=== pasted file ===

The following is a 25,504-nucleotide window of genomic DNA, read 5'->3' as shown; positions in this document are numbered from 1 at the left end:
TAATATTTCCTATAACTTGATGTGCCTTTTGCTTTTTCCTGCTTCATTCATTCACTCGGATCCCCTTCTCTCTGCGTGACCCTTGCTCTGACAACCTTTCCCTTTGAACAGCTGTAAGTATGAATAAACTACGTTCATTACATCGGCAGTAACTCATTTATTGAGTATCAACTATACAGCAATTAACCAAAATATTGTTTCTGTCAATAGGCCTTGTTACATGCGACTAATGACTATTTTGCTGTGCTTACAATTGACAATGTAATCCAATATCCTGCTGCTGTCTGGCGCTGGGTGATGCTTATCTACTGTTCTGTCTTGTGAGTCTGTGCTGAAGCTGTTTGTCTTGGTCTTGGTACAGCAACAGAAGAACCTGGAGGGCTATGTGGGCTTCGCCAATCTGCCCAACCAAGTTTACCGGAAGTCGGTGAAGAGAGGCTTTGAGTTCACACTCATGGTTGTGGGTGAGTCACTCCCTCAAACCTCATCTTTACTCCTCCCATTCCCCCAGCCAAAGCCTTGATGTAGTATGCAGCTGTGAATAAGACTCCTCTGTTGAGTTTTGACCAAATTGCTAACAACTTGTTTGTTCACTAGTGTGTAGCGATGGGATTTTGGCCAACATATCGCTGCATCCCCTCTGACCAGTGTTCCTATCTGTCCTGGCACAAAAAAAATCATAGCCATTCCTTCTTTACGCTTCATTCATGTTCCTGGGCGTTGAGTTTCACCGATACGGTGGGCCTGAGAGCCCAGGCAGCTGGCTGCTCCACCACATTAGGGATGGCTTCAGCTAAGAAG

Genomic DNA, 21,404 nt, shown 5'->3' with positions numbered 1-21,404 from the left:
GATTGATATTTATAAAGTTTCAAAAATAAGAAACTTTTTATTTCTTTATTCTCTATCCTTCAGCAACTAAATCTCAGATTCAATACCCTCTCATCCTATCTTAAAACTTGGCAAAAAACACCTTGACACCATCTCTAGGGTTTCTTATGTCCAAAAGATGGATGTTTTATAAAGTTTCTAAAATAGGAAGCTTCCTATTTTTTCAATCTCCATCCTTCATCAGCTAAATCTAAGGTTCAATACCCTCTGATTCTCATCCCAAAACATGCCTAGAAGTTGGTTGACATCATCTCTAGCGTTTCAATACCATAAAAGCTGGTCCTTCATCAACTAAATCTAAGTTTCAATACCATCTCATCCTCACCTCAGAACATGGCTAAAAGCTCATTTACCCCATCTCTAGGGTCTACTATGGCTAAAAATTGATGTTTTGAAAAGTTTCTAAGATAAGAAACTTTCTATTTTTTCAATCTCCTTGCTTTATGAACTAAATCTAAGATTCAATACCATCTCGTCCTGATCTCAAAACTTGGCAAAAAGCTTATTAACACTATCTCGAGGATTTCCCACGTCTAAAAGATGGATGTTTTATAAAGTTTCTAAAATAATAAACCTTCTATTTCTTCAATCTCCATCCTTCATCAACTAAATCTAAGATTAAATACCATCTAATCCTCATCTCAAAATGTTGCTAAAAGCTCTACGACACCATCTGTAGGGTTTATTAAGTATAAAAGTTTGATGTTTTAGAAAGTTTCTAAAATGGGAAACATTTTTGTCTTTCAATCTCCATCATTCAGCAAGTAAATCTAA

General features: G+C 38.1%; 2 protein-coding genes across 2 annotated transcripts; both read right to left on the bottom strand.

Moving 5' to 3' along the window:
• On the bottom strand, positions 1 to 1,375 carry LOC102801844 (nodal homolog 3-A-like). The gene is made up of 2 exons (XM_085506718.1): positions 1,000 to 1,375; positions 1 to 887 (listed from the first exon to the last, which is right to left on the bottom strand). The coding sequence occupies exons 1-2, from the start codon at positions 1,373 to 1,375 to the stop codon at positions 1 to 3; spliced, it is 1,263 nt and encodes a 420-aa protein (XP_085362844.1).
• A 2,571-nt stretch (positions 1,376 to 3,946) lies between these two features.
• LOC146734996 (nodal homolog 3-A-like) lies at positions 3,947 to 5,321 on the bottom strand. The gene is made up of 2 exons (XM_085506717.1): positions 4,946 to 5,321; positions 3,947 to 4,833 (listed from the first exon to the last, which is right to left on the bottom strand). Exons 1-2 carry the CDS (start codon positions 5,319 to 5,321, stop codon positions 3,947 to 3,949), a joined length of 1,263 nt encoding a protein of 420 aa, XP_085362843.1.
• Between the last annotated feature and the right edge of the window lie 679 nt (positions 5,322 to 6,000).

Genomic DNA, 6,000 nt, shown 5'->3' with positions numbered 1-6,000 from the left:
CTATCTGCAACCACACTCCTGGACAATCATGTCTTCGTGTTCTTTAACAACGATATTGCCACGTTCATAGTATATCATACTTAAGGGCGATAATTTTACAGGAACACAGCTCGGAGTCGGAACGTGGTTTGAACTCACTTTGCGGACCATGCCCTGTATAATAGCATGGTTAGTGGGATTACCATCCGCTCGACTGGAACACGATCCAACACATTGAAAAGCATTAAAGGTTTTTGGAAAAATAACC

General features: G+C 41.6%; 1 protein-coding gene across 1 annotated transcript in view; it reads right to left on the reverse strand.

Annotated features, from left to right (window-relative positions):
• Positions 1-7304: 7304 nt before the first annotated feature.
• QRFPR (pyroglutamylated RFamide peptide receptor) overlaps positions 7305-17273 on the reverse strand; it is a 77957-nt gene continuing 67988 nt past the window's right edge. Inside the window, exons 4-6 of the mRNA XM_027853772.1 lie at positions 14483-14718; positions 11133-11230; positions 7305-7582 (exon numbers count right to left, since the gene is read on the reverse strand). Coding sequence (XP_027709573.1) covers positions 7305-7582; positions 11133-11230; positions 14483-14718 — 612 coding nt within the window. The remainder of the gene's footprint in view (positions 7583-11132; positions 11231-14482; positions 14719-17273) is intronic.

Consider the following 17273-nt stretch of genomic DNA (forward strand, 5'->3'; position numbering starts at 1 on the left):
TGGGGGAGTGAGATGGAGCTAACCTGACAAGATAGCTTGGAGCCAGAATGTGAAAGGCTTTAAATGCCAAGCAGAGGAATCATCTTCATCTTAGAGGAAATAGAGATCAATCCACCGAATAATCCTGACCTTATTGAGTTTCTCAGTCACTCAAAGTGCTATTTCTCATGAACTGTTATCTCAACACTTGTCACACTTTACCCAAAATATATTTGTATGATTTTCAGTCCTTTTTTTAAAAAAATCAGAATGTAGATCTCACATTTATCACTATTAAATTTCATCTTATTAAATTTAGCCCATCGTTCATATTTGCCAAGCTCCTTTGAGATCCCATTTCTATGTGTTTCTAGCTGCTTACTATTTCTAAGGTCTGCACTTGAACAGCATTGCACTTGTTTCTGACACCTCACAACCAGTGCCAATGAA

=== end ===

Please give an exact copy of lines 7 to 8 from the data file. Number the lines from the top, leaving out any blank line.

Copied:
• On the bottom strand, positions 1 to 1,375 carry LOC102801844 (nodal homolog 3-A-like). The gene is made up of 2 exons (XM_085506718.1): positions 1,000 to 1,375; positions 1 to 887 (listed from the first exon to the last, which is right to left on the bottom strand). The coding sequence occupies exons 1-2, from the start codon at positions 1,373 to 1,375 to the stop codon at positions 1 to 3; spliced, it is 1,263 nt and encodes a 420-aa protein (XP_085362844.1).
• A 2,571-nt stretch (positions 1,376 to 3,946) lies between these two features.